Gustave Caillebotte,"Paris Street, Rainy Day," 1877
Georges Seurat, who came along at bit closer to the end of the 19th century and is justly famous, was also influenced by Impressionism, but his work is pointillist (or reductionist) and he again is best called Post-impressionist.
Georges Seurat, "A Sunday on La Grande Jatte," 1884

Alfred Sisley, "The Seine at Bougival," 1872
On the other hand, the purest works of Impressionism--those most similar to Monet's original statement--are probably those of Alfred Sisley, who was actually English but lived in France. His works closely resemble those of Monet, particularly during the 1870s. But in truth, Pissarro, Cassat, Morisot, and Renoir all worked in a clearly similar style to Monet for a long while, although each diverged at various career points. The more I consider it, the more it seems to me that the truth is that Impressionism is in general a synonym for "Monet."

Again, not all representational art is impressionist either in subject or in execution. Here are a few contemporary realists, none impressionists.

The works of Wayne Thiebaud, for example, often feature common objects, and he uses full-bodied strokes, and a lot of color. But in no way can you call them impressionist.

Wayne Thiebaud, "Pies, Pies, Pies," 1961
In some people's book, Thiebaud's work is Pop Art, as suggested by his early "Pies, Pies, Pies," below, as well as others of gumball machines, cakes, and various Pop Art objects. But his oeuvre has gone way past that.

You might think that a realist of the 20th century like Thomas Hart Benton wouldn't be considered Impressionist, either. Although he used a relatively bright palette and painted figures and landscapes among his other motifs, Benton painted in broader areas of color and tended to a style of somewhat exaggerated and repetitive figures and shapes. His "Poker Night," in the collection of the Whitney Museum of American Art, shows how he distorted and simplified shapes, used repetitive angles and forms, as well as rather severe perspective to achieve the effects he wanted. But obviously, again, not Impressionist. (This is actually a painting of the cast of the Tennessee Williams play, "A Streetcar Named Desire." Notice Karl Malden and Marlon Brando, two of the original cast members.)
Thomas Hart Benton, "Poker Night," 1947

The point, of course remains that not all realism is Impressionism. In fact, some art historians have argued that the movement ("Impressionism") was really a short-lived burst of work by about a half-dozen mostly French painters in the 1870s and 1880s. It's true that there were others in other places working in similar ways, though none exactly fits the particularities of Impressionism. Also, by the mid-1890s other ideas and movements had supplanted Impressionism and almost no one in Europe besides Monet continued to paint in that way after 1900. There was of course the later movement of American Impressionists (Childe Hassam, Twachtman) of which another called California or West Coast Impressionism was a minor echo.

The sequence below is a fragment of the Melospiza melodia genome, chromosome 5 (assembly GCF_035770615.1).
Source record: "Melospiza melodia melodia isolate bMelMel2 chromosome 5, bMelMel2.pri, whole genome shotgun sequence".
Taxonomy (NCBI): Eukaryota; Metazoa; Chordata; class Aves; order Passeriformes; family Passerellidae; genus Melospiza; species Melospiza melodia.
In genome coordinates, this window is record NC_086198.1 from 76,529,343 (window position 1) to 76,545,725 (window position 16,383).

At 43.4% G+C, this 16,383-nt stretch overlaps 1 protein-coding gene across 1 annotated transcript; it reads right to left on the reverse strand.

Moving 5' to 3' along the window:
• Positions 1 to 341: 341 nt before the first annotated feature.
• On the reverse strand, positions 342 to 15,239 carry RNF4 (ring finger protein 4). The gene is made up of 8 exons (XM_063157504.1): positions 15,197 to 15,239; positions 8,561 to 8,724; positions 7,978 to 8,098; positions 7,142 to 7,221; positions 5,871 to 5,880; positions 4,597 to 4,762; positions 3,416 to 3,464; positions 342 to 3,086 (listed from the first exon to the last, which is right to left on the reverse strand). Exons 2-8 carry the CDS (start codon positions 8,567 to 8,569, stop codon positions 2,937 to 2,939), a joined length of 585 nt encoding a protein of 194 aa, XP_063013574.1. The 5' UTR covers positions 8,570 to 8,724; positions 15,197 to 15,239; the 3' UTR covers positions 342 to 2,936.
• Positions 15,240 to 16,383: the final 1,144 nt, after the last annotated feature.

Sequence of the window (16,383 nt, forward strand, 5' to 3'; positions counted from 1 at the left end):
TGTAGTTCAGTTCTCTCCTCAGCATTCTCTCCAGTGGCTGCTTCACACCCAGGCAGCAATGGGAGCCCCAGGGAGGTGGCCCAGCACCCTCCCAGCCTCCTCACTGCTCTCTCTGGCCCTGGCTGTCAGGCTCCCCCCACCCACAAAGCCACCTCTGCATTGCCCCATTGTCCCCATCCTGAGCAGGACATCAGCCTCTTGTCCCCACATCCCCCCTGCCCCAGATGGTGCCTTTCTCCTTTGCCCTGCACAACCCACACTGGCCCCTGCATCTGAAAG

In the end, it must be difficult for 21st century realists to have their work called Impressionism. That is, unless that's the effect and image they were aiming for.

Here are a few sites dealing with the subject:
Wikipedia on Impressionism 
Impressionism and Modernity

Friday, January 15, 2016

Brushes Part 2 - Shapes and Uses

This is Part 2 of a series of posts on brushes used for oil painting.

For a beginner, the idea that a specific brush shape can facilitate art-making is hard to grasp. At least it was for me--I came to the concept much later than many. It's an interesting and useful piece of information that takes a while to learn but knowing brush shapes and purposes should become second nature after a time. And having that information helps in making effective and useful paint strokes. When I began painting, all I knew was the kind of brushes you see in the hands of artists in cartoons--those small, soft, pointed brushes with long handles. That shape is called a "round," named for obvious reasons, but it's hardly the only brush shape an artist needs to understand.

Brush size is another topic that took me a long time to grasp. Most beginners simply paint with one size brush, usually small. Even if the shape is right, though, most people don't use a big enough brush. When it comes to what size is best it's as simple as the old saying that one should begin a painting with a broom and finish with a needle (attributed to Delacroix). That is, it makes no sense try to paint large acreages of canvas using a small soft brush. By the same standard, you can't drop a catchlight into an eye with a square 4 inch paintbrush. For me it has been important to push myself to use the largest brush that I can for the size of my canvas. That way I'm forced to be less picky and more blocky, more shape-oriented when beginning, refining as the size of the shapes decreases and as edges refine. At some point of course, one has to use even smaller brushes to facilitate detail, but that too depends on the kind of stroke, thickness of paint, and other considerations.

So here is a bit about sizes and shapes of brushes.